When I first started typing in high school, I used an IBM Selectric and correction fluid which I smeared over mistakes. It was a mess. But I was used to it. Then they invented the correction strips, where I just retyped the wayward letter over the strip and it magically disappeared. This was such an improvement! I got used to it.
Then I moved up to a word processor. I remember the very first day I used one. I was working in the pathology lab at Methodist Hospital in Memphis, and we had just gotten these newfangled machines delivered. I volunteered to learn the system first. They set me up in a little room with a trainer from the company to learn this new way of typing. I typed my first sentence. By the second one, I somehow got the cursor in the middle of the sentence, expecting to type over what was on the page. Immediately I sensed something was wrong. I turned to the trainer. "The new letters aren't typing over and replacing the old letters," I said. "They're adding themselves into the middle and moving the others forward." He laughed and said, "That's what they're supposed to do!" What kind of weird system was that? But I got used to it and learned to enjoy it. Fast forward to 16 years ago when I started my medical transcription career. We had a transcription system with a word expander program, where we could actually make shortcuts and type a few letters and the words expanded! Wow! It was a clunker, though, and had many drawbacks. All the transcriptionists shared a database and if one made a change for what typing "cr" would expand to, then all the MTs would be affected. (That would be a shock if you always used "cr" to expand to "creatinine" and unbeknownst to you, an MT changed it to expand to "cardiopulmonary resuscitation.") We were also limited to how many of these shortcuts we could enter into the database. We reached the limit quickly, so every time we wanted to add a new one, we had to come to an agreement on which one to delete. But the whole system was an improvement on what I used to have, so I gladly got used to it.
Then a few years ago when, after years of this outmoded system, we got a new Windows-based platform and I discovered Instant Text, the creme de la creme of word expander software. I was in heaven. The features were extraordinary. It couldn't get any better. I got used to it. Then they improved it, and immediately I wondered how I was ever satisfied with the older version. This new version is unbelievable! I am so used to it - used to its perfect design, its comfort on my hands, its intuitiveness, and its production capabilities. Now I take it for granted that I can transcribe a great volume of work every day. It's a pleasure to go to work. I'm used to it.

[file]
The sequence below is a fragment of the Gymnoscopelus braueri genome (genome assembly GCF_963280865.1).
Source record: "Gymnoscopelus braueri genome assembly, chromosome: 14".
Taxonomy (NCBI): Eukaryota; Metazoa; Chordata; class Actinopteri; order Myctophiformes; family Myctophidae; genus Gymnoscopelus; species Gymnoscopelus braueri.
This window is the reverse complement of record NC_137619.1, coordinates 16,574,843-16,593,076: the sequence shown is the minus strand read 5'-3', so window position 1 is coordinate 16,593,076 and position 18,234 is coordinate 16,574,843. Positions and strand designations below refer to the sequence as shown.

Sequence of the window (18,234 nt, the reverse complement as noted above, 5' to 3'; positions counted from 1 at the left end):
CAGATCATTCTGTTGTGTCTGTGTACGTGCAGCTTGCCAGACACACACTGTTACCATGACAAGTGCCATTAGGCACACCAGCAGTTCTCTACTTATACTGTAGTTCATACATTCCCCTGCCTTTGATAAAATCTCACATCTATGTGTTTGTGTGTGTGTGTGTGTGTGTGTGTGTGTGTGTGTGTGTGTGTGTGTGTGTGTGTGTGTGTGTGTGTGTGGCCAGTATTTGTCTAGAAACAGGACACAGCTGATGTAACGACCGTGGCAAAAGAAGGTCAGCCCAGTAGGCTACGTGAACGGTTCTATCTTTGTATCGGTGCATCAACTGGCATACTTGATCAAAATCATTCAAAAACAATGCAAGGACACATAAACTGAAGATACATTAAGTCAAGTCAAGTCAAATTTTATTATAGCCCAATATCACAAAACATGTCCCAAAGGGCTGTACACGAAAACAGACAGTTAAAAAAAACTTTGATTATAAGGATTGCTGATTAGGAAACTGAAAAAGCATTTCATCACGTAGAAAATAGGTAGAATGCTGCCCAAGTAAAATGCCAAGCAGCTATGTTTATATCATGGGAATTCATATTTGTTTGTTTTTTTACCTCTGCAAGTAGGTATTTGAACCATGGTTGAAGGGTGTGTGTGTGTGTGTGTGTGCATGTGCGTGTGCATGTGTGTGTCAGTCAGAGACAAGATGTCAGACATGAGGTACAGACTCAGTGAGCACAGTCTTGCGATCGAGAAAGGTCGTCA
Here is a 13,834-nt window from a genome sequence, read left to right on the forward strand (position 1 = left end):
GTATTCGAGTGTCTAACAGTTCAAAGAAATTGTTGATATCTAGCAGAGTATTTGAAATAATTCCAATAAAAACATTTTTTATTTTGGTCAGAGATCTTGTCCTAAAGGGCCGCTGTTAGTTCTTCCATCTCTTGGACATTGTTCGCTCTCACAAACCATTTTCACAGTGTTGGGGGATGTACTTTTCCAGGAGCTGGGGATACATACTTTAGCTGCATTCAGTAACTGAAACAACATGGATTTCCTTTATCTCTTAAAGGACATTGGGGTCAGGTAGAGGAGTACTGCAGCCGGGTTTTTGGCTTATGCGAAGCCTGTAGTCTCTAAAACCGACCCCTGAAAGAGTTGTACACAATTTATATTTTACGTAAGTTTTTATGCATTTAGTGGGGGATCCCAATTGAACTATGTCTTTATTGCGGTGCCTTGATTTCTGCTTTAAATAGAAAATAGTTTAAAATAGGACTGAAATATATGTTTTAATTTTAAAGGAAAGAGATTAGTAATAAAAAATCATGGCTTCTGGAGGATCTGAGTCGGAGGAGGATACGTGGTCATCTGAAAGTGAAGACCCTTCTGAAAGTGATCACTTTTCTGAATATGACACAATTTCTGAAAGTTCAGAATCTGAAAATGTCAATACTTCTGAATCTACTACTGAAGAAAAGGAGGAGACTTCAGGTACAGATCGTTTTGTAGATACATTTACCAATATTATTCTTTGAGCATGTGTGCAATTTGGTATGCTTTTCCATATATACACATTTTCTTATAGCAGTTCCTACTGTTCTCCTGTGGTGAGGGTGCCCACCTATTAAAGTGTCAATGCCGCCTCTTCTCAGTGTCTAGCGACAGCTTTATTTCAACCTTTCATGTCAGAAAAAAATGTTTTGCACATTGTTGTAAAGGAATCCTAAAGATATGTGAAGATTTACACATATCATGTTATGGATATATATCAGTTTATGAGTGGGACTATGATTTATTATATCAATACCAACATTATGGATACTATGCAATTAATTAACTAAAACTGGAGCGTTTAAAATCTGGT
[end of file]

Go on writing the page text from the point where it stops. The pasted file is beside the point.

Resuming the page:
I guess that's what the purpose of Thanksgiving is - taking the time to look at all the components of our lives that we have become "used to" and breathe a sigh of gratitude. I'm used to getting all the food I need (and more!). I'm used to a good job, I'm used to loving family members and faithful friends, I'm used to having enough to wear, a warm house, and a comfy bed at night. All these things I expect, just like a good production with my MT tools, and because I have had them for long enough I take them for granted.
But do you know what else I'm used to? Security. Freedom. Peace. I leave the house every day and I'm not searching in the sky for the next drone attack. I'm not running to the bomb shelter every half hour when a siren blasts. I'm not kissing my husband goodbye in the morning, wondering if the next time I see him will be in a coffin. I'm not coming home to a shattered house. I'm not getting on a bus wondering if there is an explosive hidden on it. I don't worry that my grandkids' schools will be bombed. I don't get up in the morning, wondering if this is the day I will lose my life because I'm in the wrong place at the wrong time. I'm used to a life of peace.
That's what's so hard about watching the news this week. Because for some folks in the world, fear is a daily occurrence. The sad part is - they're used to it. It breaks my heart. It should break all our hearts, no matter what "side" you take, no matter what country you think is the aggressor and what is the defender (for both sides in this conflict have blood on their hands), humanity is showing its ugly, violent side, the air has the smell of death, and tears are being shed in buckets. We have enough destruction in this world from weather catastrophes and accidents. We don't need to add to it by doing things that are preventable. Does anyone remember the movie War Games? If hateful revenge is the answer, it will be the final answer because there is no end in the game of retaliation until there is nobody left to retaliate on either side. Then who wins?
In our own country, there are people still being discriminated against, but they're "used to it" by now. There are families in abusive situations that are just "used to it." There are people who know nothing but depression, or pain, or addiction, or illness. It's gone on so long they're just "used to it" and can find no clear way out.
This Thanksgiving, there are some things we are used to, for which we lift up our hands in thanks. There are other things we are used to that we shouldn't have to be used to, and for these things we pray for strength, patience, enlightenment, wisdom, and a path to peace. Yeah, peace. Some folks could really get used to that.